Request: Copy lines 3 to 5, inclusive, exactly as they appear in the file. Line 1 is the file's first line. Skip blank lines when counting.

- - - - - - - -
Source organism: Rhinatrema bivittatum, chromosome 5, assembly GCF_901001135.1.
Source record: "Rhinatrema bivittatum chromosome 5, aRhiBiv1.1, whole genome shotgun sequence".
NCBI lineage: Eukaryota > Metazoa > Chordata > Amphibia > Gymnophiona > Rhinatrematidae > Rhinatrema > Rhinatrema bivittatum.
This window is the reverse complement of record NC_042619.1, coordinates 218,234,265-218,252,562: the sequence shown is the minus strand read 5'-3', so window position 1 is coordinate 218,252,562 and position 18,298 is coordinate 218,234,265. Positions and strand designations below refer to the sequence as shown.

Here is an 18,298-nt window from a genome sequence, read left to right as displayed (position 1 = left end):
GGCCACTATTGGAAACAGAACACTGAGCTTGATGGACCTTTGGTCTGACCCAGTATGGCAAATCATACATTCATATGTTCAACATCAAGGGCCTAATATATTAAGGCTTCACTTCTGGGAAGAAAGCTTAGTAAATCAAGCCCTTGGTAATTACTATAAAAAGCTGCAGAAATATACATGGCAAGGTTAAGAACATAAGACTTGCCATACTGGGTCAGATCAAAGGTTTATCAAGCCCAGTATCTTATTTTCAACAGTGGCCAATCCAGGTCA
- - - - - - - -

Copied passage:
NCBI lineage: Eukaryota > Metazoa > Chordata > Amphibia > Gymnophiona > Rhinatrematidae > Rhinatrema > Rhinatrema bivittatum.
This window is the reverse complement of record NC_042619.1, coordinates 218,234,265-218,252,562: the sequence shown is the minus strand read 5'-3', so window position 1 is coordinate 218,252,562 and position 18,298 is coordinate 218,234,265. Positions and strand designations below refer to the sequence as shown.

Here is an 18,298-nt window from a genome sequence, read left to right as displayed (position 1 = left end):